Kirk McCaskill and Wally Joyner would tell Roger Clemens that he is not out there alone, that he has their support, that every successful young player who was not eligible for salary arbitration considers Clemens a flag bearer.
That's McCaskill's description.
He and Joyner waged their own salary battles with the Angels before reaching agreements they still consider unsatisfactory.
Now Clemens, who pitched the Boston Red Sox to an American League pennant as he won 24 games and the league's Cy Young and Most Valuable Player awards, remains out of camp and seemingly determined to have the Red Sox meet his salary conditions before reporting.
If the owners' game plan calls for collusion in regard to free agents, as it apparently has over the last two years, a key part of the strategy has included the squeeze play on young players.
McCaskill, who was 17-10 in his second season, returned from a six-day spring walkout to sign for $232,000 after the Angels had come up from $225,000 and told him that he would have to take the $232,000 or they would cut the $225,000 offer to $220,000. His agent, Marvin Demoff, called it a bribe.
Joyner, coming off a stunning rookie season, signed for $165,000. A $15,000 bonus for playing 140 games and $15,000 more for playing 150 can get him closer to where he wanted to be.
"When a baseball player talks about principle, it's hard to get sympathy," McCaskill said. "It's hard for people to understand because of the money."
Clemens made $340,000 with incentives included last year. Now, after initially seeking $2.4 million for two years, he wants $950,000 for one.
The Red Sox have offered $500,000, with another $350,000 in incentives, all based on league, playoff and World Series awards rather than appearances, starts or innings pitched.
"How can Roger Clemens be only the fourth- or fifth-highest paid pitcher on that staff?" McCaskill asked. "How can he be only the 13th- or 14th-highest paid player on that team?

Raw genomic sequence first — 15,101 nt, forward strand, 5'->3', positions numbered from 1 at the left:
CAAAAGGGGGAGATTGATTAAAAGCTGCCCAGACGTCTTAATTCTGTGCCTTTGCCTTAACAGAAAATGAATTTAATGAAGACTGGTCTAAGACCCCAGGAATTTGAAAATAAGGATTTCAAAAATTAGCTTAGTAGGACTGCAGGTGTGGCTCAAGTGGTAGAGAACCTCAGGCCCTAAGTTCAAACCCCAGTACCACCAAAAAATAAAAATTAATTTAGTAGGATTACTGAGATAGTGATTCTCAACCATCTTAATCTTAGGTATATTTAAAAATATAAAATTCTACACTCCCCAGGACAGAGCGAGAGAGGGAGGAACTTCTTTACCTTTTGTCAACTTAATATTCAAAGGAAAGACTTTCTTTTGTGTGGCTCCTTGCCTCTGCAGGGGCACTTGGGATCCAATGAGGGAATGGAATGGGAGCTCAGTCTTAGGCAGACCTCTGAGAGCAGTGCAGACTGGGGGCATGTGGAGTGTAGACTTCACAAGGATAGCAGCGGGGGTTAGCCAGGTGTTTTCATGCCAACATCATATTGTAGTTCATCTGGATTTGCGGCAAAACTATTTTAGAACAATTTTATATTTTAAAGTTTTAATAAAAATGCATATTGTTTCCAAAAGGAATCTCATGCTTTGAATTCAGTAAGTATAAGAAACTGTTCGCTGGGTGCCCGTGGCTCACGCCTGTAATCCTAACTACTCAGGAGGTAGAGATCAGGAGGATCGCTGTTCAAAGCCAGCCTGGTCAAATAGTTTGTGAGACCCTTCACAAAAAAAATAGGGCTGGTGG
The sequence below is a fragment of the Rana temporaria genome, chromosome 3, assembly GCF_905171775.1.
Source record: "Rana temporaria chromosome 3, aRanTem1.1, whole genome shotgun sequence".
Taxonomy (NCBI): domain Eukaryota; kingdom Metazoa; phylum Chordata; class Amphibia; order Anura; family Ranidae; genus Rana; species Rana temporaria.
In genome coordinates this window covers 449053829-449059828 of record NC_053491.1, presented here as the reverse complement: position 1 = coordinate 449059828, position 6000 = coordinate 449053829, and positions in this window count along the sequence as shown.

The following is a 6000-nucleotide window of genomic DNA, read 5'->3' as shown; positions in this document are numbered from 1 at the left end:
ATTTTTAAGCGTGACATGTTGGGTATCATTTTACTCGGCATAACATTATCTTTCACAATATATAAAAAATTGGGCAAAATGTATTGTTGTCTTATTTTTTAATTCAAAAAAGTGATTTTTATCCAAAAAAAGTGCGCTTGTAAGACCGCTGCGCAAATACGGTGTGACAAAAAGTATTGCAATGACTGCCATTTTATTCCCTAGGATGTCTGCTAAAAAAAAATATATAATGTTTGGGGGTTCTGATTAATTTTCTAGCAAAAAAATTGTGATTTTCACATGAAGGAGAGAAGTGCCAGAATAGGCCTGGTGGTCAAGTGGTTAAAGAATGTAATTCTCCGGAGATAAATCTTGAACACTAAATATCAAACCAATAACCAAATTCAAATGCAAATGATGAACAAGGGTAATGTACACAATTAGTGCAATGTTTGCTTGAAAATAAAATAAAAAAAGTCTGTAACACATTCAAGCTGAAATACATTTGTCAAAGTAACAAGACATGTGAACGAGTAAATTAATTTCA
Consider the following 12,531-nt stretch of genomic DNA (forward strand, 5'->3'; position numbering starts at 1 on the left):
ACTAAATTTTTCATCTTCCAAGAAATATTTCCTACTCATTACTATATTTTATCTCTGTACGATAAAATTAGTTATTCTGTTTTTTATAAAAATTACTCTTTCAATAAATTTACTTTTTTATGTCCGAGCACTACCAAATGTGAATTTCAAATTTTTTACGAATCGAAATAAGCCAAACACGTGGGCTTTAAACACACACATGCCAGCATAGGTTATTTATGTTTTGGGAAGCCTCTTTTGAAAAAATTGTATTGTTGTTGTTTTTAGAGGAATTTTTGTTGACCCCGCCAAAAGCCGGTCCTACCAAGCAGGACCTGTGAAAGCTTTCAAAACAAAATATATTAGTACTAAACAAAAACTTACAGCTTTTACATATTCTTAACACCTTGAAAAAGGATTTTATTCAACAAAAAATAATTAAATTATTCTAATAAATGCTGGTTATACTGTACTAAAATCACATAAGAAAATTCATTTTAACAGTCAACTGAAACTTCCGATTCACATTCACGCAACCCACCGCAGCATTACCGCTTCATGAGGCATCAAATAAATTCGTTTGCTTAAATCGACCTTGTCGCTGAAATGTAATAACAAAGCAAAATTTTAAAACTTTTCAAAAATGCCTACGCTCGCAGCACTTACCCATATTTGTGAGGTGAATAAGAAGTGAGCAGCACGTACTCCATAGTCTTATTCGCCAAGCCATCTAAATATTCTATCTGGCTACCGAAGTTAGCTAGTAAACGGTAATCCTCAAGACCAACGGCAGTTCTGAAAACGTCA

"Instead of paying him on the basis of what he and the team accomplished last year, which is the way it has always been in baseball, they're saying he has to duplicate last season, that he has to do it with incentives. It's ridiculous. How can he be expected to duplicate that season?"
Said Joyner: "I think what Roger is doing is right. If he doesn't deserve what he's asking for, who does? I think what the owners are doing is illegal. They keep saying that they'll take care of the players who performed well for them, but there's not one team--I mean, not one team--doing it.
"There's guys on this team who worked hard, played hard and didn't get paid what they deserved," Joyner said of the Angels.
"The owners just aren't worried about winning, about having the best team out there. Go down the list. Show me where I'm wrong. Take the Dodgers. Look at their outfield situation. You mean they don't need Tim Raines? Sure, they may have to pay him $1.8 million, but he'll bring in $2.5."
Neither McCaskill nor Joyner figured he had the leverage to do what Clemens is doing.
"I'm a one-year player who doesn't have that kind of weight," Joyner said. "He's a two-year player who won a pennant for them. If you can't congratulate Roger Clemens and pay him what he deserves, who can you?
"All I can do is work hard, play hard and hopefully get rewarded next year. I don't even know if you can hope to be treated fairly anymore.
"All you can really do is hope to be treated decently."
Said McCaskill, of his own signing: "I still say the numbers are wrong, but it was either quit or come back. Once I had the final meeting with Mike (General Manager Port), I put it behind me.
"If Roger comes back without it being totally resolved, it wouldn't be very smart. He's got to come back free and clear. I mean, the guy's too good to have to go through this.
"It's not right. It would be a shame if he had to sit out the year. But he's got to push it all the way and he's the right guy to do it."
The right guy, McCaskill said, because of his credentials and obvious determination.
"I agree with what he's doing 1,000% and I support him more than that," McCaskill said. "I hope every player in baseball supports him like I do."
There are those who contend that the Major League Players Assn. has only itself to blame for the owners' hardball approach to young players.
In the collective bargaining negotiations that led to a two-day strike and eventual settlement in 1985, the union agreed to change the eligibility requirements for salary arbitration. Instead of needing only two years in the majors, a player now needs three.
According to the owners' player relations committee, there were about 80 players who had between two and three years' major league service at the end of the 1986 season and were not eligible for arbitration because of the change.
Why did the union agree to it?
--A partial trade-off for increased pension benefits.
--A way of appeasing the owners and avoiding the financial and public relations fallout from a prolonged strike.
Joyner said he did not know enough about that to comment.
McCaskill said no one could have predicted that the owners would take the course they have.
"At the time, nobody knew what would happen or the ramifications," he said. "Everybody felt we had to give up something to settle the strike.
"You can't look back and be upset. It's just the way it was."